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Dodd Proposal Would Help Shield Accountants From Lawsuits

March 23, 1994

WASHINGTON (AP) _ One of the Senate’s largest recipients of donations from the accounting industry is drafting legislation that would help shield accountants from lawsuits by angry securities investors.

The proposed bill by Sen. Christopher Dodd, D-Conn., among other things would allow courts to order investors, or their lawyers, to pay the legal bills of accountants if a lawsuit is deemed frivolous.

The plan also would set a minimum threshold of losses below which investors could not sue accountants and limit lawsuits to ″primary violators,″ meaning that accountants could be sued only if they were directly implicated in wrongdoing.

The proposal is being hailed by the accounting industry, whose so-called Big Six firms have spent $2 million each to lobby for legislation to limit accountants’ liabilities after an avalanche of lawsuits by investors who lost money in the 1980s savings and loan crisis.

But critics say the possibility that small, defrauded investors could be forced to pay the legal bills for well-monied accounting and legal firms wrongly discourages them from trying to recoup losses.

″No individual plaintiff will ever go to court if he or she knows there is a risk of paying millions in legal fees of well-heeled corporations and defendants like Charles Keating or Michael Milken,″ a group of consumer organizations wrote Dodd.

The group, which includes the Consumer Federation of America, the Consumers Union and Public Citizen, called Dodd’s proposal ″anti-consumer, anti-elderly and anti-investor.″

Accountants, however, say they need the changes in the Securities and Exchange Commission regulations because they’re spending millions of dollars a year fending off frivolous lawsuits.

″We see this as an incentive for companies that are being wrongly sued to fight and stand a very good chance of having their legal fees reimbursed,″ said Lynn Zempel, a spokeswoman for the Coalition to Eliminate Abusive Securities Suits, which represents several major accounting firms.

The accountants found a sympathetic ear in Dodd, who got $53,500 from the industry’s political action committees for his successful 1992 re-election campaign, the most of any member of Congress, according an analysis of Federal Election Commission records by the trade publication Accounting Today.

It’s normal for such money to flow to Dodd because he is chairman of the Senate Banking Committee subcommittee that deals with securities issue.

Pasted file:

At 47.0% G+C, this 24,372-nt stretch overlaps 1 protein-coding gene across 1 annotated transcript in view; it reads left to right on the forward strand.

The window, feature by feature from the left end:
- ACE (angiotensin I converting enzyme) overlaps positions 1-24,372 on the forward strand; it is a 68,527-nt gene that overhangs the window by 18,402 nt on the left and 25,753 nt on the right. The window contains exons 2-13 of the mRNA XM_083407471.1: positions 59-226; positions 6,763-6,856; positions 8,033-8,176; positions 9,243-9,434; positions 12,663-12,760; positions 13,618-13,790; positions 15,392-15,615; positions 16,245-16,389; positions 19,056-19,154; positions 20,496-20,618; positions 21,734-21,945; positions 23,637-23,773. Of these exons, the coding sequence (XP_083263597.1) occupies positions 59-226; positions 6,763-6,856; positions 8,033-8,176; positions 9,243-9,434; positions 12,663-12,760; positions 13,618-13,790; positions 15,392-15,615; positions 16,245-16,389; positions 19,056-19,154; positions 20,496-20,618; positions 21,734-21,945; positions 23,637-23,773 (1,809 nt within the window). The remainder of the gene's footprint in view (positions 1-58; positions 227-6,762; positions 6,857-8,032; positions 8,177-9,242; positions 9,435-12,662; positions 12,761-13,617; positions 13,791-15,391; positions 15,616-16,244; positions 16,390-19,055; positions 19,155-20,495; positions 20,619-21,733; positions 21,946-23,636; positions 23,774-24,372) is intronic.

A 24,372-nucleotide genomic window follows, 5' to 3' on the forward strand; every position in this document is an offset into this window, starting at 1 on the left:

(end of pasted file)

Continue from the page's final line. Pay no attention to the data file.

Ellen Miller of the campaign finance watchdog Center for Responsive Politics said Dodd’s bill leaves the appearance that he is ″serving as the handmaiden of the industry and doing their bidding at the expense of the public.″

But Dodd scoffed at that notion: ″$53,000 out of a $4 million campaign and I’m in the tank with them? I find that offensive.″

Dodd said his bill is ″investor friendly″ and would still leave accountants liable for huge damages if the evidence suggests they were primarily responsible for wrongdoing.

He also touted a provision that would extend the statute of limitations in securities fraud cases and noted that his bill would for the first time give the industry a self-policing mechanism.

In recent years, accounting firms have been hit hard for their connections to failed savings and loans. In 1992, Ernst & Young agreed to a $400 million settlement with the government to do away with pending litigation involving the firm’s audits of failed S&Ls. Earlier this month, Deloitte & Touche agreed to a similar settlement worth $300 million.

Numerous class-action lawsuits have grown out of these and other failed high-risk investment schemes involving S&Ls, securities investment pools and other investments.

But in hearings last year before Dodd’s subcommittee, the SEC provided statistics disputing that there has been a drastic rise in the number of securities cases over the past 20 years.

″The numbers don’t reveal the type of increase that ordinarily would be characterized as an explosion,″ SEC enforcement chief William McLucas testified.

Critics charge Dodd’s bill will effectively preclude the elderly or small investors from recouping losses from bad investments made on the advice of accountants.

″In America, there are well-established principles of justice; access to redress is not just for the wealthy,″ Craig A. Goettsch, president of a state securities regulators group, wrote Dodd. ″A threshold requirement for standing to sue is unconscionable and should be deleted.″

Dodd said he is willing to listen to his critics.

″We’ve obviously hit a sensitive point. But we’re still willing to talk and listen to people’s objections,″ he said. ″This is a working draft.″

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